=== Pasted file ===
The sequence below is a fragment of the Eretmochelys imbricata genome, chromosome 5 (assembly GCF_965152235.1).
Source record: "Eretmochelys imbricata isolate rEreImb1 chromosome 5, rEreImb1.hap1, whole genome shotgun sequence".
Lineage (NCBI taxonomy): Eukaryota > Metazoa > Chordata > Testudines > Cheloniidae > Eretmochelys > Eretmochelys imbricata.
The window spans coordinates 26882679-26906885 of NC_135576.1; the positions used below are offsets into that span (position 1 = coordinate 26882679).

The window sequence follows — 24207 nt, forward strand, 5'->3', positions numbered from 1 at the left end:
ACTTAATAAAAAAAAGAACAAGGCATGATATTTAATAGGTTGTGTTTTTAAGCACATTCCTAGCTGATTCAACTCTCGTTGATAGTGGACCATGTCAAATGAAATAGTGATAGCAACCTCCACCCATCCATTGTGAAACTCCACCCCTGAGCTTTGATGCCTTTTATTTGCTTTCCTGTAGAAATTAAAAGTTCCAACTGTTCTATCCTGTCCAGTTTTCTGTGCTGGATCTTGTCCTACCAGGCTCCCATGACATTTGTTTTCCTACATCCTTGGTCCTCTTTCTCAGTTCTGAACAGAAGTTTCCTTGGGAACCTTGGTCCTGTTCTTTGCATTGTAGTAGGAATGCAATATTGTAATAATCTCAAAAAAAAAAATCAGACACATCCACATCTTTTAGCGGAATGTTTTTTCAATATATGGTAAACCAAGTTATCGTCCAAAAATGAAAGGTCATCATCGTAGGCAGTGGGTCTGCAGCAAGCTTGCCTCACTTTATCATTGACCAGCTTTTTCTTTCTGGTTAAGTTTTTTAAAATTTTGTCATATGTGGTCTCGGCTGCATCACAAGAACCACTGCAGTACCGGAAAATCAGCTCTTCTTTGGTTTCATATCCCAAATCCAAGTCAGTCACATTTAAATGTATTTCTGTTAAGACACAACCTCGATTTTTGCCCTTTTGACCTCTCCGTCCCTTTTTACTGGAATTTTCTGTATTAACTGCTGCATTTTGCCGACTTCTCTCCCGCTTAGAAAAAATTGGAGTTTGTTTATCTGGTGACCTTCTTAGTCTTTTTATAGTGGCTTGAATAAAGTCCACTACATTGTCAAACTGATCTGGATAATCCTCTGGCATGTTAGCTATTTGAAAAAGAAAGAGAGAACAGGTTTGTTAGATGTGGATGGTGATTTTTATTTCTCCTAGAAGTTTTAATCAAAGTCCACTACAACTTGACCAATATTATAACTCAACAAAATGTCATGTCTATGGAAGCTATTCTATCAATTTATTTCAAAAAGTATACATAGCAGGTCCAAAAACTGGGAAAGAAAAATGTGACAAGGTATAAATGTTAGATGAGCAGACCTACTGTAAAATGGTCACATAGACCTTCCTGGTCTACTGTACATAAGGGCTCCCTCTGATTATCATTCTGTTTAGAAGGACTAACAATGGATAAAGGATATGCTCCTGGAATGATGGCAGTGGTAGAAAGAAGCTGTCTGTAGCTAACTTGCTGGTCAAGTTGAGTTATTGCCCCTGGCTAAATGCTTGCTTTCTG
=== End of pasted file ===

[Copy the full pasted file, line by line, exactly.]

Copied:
The sequence below is a fragment of the Eretmochelys imbricata genome, chromosome 5 (assembly GCF_965152235.1).
Source record: "Eretmochelys imbricata isolate rEreImb1 chromosome 5, rEreImb1.hap1, whole genome shotgun sequence".
Lineage (NCBI taxonomy): Eukaryota > Metazoa > Chordata > Testudines > Cheloniidae > Eretmochelys > Eretmochelys imbricata.
The window spans coordinates 26882679-26906885 of NC_135576.1; the positions used below are offsets into that span (position 1 = coordinate 26882679).

The window sequence follows — 24207 nt, forward strand, 5'->3', positions numbered from 1 at the left end:
ACTTAATAAAAAAAAGAACAAGGCATGATATTTAATAGGTTGTGTTTTTAAGCACATTCCTAGCTGATTCAACTCTCGTTGATAGTGGACCATGTCAAATGAAATAGTGATAGCAACCTCCACCCATCCATTGTGAAACTCCACCCCTGAGCTTTGATGCCTTTTATTTGCTTTCCTGTAGAAATTAAAAGTTCCAACTGTTCTATCCTGTCCAGTTTTCTGTGCTGGATCTTGTCCTACCAGGCTCCCATGACATTTGTTTTCCTACATCCTTGGTCCTCTTTCTCAGTTCTGAACAGAAGTTTCCTTGGGAACCTTGGTCCTGTTCTTTGCATTGTAGTAGGAATGCAATATTGTAATAATCTCAAAAAAAAAAATCAGACACATCCACATCTTTTAGCGGAATGTTTTTTCAATATATGGTAAACCAAGTTATCGTCCAAAAATGAAAGGTCATCATCGTAGGCAGTGGGTCTGCAGCAAGCTTGCCTCACTTTATCATTGACCAGCTTTTTCTTTCTGGTTAAGTTTTTTAAAATTTTGTCATATGTGGTCTCGGCTGCATCACAAGAACCACTGCAGTACCGGAAAATCAGCTCTTCTTTGGTTTCATATCCCAAATCCAAGTCAGTCACATTTAAATGTATTTCTGTTAAGACACAACCTCGATTTTTGCCCTTTTGACCTCTCCGTCCCTTTTTACTGGAATTTTCTGTATTAACTGCTGCATTTTGCCGACTTCTCTCCCGCTTAGAAAAAATTGGAGTTTGTTTATCTGGTGACCTTCTTAGTCTTTTTATAGTGGCTTGAATAAAGTCCACTACATTGTCAAACTGATCTGGATAATCCTCTGGCATGTTAGCTATTTGAAAAAGAAAGAGAGAACAGGTTTGTTAGATGTGGATGGTGATTTTTATTTCTCCTAGAAGTTTTAATCAAAGTCCACTACAACTTGACCAATATTATAACTCAACAAAATGTCATGTCTATGGAAGCTATTCTATCAATTTATTTCAAAAAGTATACATAGCAGGTCCAAAAACTGGGAAAGAAAAATGTGACAAGGTATAAATGTTAGATGAGCAGACCTACTGTAAAATGGTCACATAGACCTTCCTGGTCTACTGTACATAAGGGCTCCCTCTGATTATCATTCTGTTTAGAAGGACTAACAATGGATAAAGGATATGCTCCTGGAATGATGGCAGTGGTAGAAAGAAGCTGTCTGTAGCTAACTTGCTGGTCAAGTTGAGTTATTGCCCCTGGCTAAATGCTTGCTTTCTG